With barely a day after a June 20 joint declaration by FIFA and CAF – African football’s governing body – that there was “unanimous agreement” by CAF’s executive committee, to accept the direct involvement of the world body in Africa’s football affairs, a member of that committee says no such agreement exists.
Leodegar Tenga of Tanzania, the former President of the Football Association of Tanzania and a past president of CECAFA, the regional football association for East and Central Africa, says the leadership of CAF did not get the approval of its 22-man executive committee before agreeing to the appointment of FIFA Secretary General Fatma Samoura as ‘FIFA’s General Delegate for Africa’.
Under the agreement, which would initially last from 1 August 2019 to 31 January 2020, Samoura is “to oversee the operational management of CAF,” which would give her considerable – if not decisive – influence over the day-to-day operations of the body, while maintaining her role as FIFA Secretary General.
Tenga said that at Wednesday’s executive committee meeting, at the Cairo Marriott, the body did not reach any agreement on the appointment of Samoura, as deliberations about how to accept FIFA’s assistance, in reforming African football governance, were inconclusive.
“There is no doubt that at our Exco Meeting yesterday (Wednesday), we unanimously agreed that, in principle, we do agree to the cooperation between FIFA and CAF would lead to promoting integrity, ethical practice and FairPlay and eradicating corruption,” said the Tanzanian, in a private WhatsApp note to his exco colleagues.
“In other words, we fully support the cooperation that would lead to CAF adhering to the principles of good governance and enhanced efficiency.
“But we also agreed that Exco members would be given time to go through the proposed text and come up with the details of the cooperation,” Tenga said.
The former Tanzania international also revealed that the English-speaking members of the executive committee did not understand the French-language briefing documents given to them, as they do not have a working knowledge of the language.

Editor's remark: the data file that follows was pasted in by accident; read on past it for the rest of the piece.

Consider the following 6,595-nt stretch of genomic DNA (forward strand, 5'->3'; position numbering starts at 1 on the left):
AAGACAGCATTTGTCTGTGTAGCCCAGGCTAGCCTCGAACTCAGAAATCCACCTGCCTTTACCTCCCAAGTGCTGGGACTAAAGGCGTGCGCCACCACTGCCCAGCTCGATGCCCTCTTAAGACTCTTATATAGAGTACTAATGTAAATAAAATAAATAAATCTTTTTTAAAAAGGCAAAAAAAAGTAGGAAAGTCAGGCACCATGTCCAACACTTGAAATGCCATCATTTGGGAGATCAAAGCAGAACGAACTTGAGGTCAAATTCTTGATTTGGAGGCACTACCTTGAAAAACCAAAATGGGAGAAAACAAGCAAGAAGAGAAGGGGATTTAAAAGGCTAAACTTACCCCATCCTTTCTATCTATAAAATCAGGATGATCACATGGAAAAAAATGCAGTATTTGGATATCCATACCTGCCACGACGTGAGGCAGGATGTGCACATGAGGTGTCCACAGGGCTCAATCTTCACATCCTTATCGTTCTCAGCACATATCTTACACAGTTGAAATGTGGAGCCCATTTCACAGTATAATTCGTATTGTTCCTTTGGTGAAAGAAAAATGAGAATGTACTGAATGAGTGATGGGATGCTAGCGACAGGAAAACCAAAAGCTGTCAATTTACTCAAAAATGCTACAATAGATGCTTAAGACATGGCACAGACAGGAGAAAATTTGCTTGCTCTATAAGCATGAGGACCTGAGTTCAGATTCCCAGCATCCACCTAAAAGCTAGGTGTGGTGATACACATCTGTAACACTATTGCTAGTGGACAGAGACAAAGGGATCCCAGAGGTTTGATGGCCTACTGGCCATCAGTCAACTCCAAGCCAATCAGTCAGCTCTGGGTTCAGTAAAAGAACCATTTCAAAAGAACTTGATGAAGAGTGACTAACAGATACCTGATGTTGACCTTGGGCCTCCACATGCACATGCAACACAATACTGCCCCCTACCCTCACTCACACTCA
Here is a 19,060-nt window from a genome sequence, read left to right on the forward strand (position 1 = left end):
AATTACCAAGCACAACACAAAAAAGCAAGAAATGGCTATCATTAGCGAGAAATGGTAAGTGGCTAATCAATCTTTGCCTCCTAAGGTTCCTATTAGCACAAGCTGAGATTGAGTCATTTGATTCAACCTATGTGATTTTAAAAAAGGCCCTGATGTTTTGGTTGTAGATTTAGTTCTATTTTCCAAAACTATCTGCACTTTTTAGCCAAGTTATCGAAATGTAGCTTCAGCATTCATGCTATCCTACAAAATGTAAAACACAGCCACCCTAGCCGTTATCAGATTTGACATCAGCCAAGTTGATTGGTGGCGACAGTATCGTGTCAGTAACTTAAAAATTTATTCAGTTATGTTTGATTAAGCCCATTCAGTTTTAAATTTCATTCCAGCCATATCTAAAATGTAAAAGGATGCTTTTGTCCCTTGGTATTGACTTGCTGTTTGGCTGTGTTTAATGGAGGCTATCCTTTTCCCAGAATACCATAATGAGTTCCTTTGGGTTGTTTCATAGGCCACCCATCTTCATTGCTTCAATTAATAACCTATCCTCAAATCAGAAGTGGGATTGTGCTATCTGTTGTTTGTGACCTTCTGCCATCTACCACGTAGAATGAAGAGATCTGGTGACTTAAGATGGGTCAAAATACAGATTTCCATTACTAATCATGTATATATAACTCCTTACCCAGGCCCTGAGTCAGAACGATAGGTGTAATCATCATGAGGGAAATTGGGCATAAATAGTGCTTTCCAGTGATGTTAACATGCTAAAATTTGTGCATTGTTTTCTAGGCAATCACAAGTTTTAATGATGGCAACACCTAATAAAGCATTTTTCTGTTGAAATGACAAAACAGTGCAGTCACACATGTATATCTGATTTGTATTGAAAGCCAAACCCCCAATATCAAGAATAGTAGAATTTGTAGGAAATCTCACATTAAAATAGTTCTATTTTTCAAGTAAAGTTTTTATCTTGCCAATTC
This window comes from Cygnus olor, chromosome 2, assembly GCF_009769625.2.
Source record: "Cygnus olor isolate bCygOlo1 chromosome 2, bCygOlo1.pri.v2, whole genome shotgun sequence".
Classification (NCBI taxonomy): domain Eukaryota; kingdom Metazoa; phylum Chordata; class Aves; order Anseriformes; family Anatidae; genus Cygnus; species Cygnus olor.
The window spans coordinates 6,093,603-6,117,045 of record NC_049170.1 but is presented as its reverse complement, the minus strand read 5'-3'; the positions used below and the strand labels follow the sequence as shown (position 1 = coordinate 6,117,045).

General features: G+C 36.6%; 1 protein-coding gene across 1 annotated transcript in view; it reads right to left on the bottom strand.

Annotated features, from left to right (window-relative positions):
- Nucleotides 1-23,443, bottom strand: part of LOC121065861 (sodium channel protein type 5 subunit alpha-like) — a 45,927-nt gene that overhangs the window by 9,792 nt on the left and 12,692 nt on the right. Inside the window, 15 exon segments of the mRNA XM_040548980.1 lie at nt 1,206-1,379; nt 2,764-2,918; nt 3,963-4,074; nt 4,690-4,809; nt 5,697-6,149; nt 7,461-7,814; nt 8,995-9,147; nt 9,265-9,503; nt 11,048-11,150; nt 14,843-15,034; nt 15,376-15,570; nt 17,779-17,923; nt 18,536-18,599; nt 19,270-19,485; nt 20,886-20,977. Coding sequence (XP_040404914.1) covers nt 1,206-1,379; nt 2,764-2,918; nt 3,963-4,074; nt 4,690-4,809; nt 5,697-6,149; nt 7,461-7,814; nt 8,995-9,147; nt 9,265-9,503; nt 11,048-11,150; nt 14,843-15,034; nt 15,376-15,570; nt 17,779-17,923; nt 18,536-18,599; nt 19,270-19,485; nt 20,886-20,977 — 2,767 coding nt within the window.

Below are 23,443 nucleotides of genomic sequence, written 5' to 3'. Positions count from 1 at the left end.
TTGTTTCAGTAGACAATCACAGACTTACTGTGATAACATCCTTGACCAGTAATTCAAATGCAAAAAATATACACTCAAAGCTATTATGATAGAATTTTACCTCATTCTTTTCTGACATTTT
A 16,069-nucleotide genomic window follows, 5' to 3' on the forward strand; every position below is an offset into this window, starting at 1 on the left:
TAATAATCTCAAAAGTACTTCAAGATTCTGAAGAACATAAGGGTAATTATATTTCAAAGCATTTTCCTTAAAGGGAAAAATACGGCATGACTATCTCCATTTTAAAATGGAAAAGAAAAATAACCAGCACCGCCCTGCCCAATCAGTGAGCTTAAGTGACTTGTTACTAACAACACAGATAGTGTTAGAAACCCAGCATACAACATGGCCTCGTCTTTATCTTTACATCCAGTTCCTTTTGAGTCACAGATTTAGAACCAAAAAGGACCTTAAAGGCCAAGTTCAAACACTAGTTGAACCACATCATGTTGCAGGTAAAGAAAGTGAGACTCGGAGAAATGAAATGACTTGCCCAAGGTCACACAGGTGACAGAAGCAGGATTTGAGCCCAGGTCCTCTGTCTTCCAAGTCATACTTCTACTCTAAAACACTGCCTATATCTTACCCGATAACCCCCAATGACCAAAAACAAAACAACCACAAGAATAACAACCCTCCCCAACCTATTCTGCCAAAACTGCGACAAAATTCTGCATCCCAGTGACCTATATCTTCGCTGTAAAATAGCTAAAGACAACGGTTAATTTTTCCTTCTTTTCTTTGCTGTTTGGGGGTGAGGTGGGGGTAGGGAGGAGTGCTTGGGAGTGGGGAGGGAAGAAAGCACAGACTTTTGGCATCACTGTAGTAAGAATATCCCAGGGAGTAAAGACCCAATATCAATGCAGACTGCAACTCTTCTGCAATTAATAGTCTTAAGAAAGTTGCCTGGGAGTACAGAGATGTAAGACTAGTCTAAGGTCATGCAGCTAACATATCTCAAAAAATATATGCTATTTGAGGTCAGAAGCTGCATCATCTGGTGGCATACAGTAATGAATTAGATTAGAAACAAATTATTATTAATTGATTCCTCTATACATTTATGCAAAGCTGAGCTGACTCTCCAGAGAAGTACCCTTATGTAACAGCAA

“We, the English speakers [of the CAF exco] requested to be given the English version of the document and we were promised that it would be delivered to us soonest possible.
“Finally, it was agreed that the matter will be discussed at the forthcoming Exco Meeting (of 16th July, two days before the Ordinary General Assembly) where details and mode of cooperation would be sorted out.”
But Tenga tacitly accuses Ahmad, the CAF President, of railroading the executive committee into an agreement with FIFA without obtaining the required support of the exco of 20 men and two women and agreeing on a roadmap for the new FIFA relationship.
Tenga’s objections highlight the fears raised by Aleksander Ceferin, president of UEFA, Europe’s football governing body, in a June 20 letter to FIFA President Gianni Infantino.
Ceferin, as a member of the FIFA Bureau, bluntly refused to support FIFA’s intervention into CAF’s day-to-day affairs. He expressed serious doubts about whether the CAF leadership was in full support of Infantino’s plans, a suspicion now justified, in the light of Tenga’s comments.
“When your teams contacted the UEFA administration in the late afternoon yesterday (19th June), to inform us that a letter on this issue would be sent to me within the next few hours, my staff asked for one thing: an official statement by the CAF Executive Committee to confirm, on behalf of their member associations, that they were willing to have the FIFA Secretary General become the FIFA General Delegate for Africa for a renewable six months period.
“Without this written confirmation, from the CAF Executive Committee, it is impossible for me to approve the proposal.”
The revelations of Tenga, who has demanded that an urgent session of the executive committee be called, before the scheduled July 16 date, in order to resolve the impasse, only illustrates the deep divisions within the body, as the 24-team Africa Cup of Nations begins on Friday.